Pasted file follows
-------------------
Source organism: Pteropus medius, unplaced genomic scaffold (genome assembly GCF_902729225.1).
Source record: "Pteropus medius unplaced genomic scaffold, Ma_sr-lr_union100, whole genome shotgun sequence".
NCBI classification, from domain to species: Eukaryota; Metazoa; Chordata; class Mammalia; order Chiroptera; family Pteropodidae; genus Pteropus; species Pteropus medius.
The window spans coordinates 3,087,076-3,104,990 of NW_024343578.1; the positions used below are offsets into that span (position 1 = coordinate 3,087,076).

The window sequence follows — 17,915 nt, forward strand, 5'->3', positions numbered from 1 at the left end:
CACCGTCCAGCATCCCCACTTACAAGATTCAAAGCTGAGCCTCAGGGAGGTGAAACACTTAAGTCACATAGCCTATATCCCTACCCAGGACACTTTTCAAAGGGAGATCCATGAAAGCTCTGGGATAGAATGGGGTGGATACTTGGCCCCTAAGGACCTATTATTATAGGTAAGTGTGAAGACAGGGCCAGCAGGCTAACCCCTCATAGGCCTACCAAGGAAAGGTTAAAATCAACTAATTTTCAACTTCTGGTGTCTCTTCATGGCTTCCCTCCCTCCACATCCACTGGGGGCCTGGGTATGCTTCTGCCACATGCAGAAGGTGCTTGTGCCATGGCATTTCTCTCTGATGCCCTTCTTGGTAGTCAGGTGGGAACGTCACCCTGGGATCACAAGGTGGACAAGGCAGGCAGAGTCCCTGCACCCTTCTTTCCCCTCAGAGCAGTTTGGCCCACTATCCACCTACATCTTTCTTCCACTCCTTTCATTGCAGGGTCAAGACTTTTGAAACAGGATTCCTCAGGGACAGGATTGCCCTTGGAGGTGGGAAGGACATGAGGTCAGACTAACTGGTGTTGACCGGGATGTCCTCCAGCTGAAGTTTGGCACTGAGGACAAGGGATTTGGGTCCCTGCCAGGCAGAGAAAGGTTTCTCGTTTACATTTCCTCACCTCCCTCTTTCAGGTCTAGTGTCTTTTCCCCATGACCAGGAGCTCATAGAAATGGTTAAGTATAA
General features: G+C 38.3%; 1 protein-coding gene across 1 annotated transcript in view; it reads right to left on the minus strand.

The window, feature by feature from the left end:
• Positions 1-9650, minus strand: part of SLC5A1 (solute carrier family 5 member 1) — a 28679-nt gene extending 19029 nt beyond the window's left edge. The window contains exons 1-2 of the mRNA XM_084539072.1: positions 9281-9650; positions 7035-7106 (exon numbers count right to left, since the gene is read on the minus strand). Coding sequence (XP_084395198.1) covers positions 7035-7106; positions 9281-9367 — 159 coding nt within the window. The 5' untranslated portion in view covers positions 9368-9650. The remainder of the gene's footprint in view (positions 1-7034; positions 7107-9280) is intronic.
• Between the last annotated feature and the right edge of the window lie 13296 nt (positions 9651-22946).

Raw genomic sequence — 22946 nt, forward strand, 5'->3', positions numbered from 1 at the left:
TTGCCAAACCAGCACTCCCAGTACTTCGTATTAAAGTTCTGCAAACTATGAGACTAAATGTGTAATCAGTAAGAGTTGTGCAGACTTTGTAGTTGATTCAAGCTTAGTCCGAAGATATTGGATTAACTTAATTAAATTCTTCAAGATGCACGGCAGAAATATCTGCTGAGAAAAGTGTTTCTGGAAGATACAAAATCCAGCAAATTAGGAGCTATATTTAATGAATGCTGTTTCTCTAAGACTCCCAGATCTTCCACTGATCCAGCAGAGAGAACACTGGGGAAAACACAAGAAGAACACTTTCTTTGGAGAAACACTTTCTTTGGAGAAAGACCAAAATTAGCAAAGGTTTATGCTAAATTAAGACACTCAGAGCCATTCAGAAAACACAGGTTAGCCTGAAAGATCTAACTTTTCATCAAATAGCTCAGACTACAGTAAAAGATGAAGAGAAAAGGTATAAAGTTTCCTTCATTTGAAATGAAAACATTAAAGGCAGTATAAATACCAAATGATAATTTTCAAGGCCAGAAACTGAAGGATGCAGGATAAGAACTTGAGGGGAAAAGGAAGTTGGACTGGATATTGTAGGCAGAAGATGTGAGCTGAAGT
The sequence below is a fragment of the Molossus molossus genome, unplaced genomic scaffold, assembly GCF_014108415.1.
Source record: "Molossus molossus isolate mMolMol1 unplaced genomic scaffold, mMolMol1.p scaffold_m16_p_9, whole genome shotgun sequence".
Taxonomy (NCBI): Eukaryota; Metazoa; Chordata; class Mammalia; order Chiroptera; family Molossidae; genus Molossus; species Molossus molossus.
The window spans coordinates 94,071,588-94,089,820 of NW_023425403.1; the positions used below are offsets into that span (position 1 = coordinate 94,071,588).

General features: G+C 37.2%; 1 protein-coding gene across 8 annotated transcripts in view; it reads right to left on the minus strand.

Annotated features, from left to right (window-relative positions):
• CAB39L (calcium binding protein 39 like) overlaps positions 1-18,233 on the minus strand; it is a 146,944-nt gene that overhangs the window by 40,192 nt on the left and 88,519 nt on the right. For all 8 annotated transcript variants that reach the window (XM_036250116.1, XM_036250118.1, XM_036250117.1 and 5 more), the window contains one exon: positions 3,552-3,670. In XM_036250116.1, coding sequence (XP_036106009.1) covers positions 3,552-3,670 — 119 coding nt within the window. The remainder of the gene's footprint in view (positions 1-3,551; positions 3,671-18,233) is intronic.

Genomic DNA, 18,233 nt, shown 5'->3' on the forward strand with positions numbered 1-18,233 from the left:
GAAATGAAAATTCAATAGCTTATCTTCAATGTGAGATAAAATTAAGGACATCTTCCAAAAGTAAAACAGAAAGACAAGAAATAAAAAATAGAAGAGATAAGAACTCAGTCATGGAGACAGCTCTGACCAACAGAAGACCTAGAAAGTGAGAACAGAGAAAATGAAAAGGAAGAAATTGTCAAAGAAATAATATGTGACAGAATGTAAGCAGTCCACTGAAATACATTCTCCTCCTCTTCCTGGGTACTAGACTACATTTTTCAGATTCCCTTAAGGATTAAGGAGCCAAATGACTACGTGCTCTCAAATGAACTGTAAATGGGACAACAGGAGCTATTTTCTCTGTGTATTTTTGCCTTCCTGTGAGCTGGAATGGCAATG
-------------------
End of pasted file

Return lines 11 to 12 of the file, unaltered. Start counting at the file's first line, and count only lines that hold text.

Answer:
Raw genomic sequence — 22946 nt, forward strand, 5'->3', positions numbered from 1 at the left:
TTGCCAAACCAGCACTCCCAGTACTTCGTATTAAAGTTCTGCAAACTATGAGACTAAATGTGTAATCAGTAAGAGTTGTGCAGACTTTGTAGTTGATTCAAGCTTAGTCCGAAGATATTGGATTAACTTAATTAAATTCTTCAAGATGCACGGCAGAAATATCTGCTGAGAAAAGTGTTTCTGGAAGATACAAAATCCAGCAAATTAGGAGCTATATTTAATGAATGCTGTTTCTCTAAGACTCCCAGATCTTCCACTGATCCAGCAGAGAGAACACTGGGGAAAACACAAGAAGAACACTTTCTTTGGAGAAACACTTTCTTTGGAGAAAGACCAAAATTAGCAAAGGTTTATGCTAAATTAAGACACTCAGAGCCATTCAGAAAACACAGGTTAGCCTGAAAGATCTAACTTTTCATCAAATAGCTCAGACTACAGTAAAAGATGAAGAGAAAAGGTATAAAGTTTCCTTCATTTGAAATGAAAACATTAAAGGCAGTATAAATACCAAATGATAATTTTCAAGGCCAGAAACTGAAGGATGCAGGATAAGAACTTGAGGGGAAAAGGAAGTTGGACTGGATATTGTAGGCAGAAGATGTGAGCTGAAGT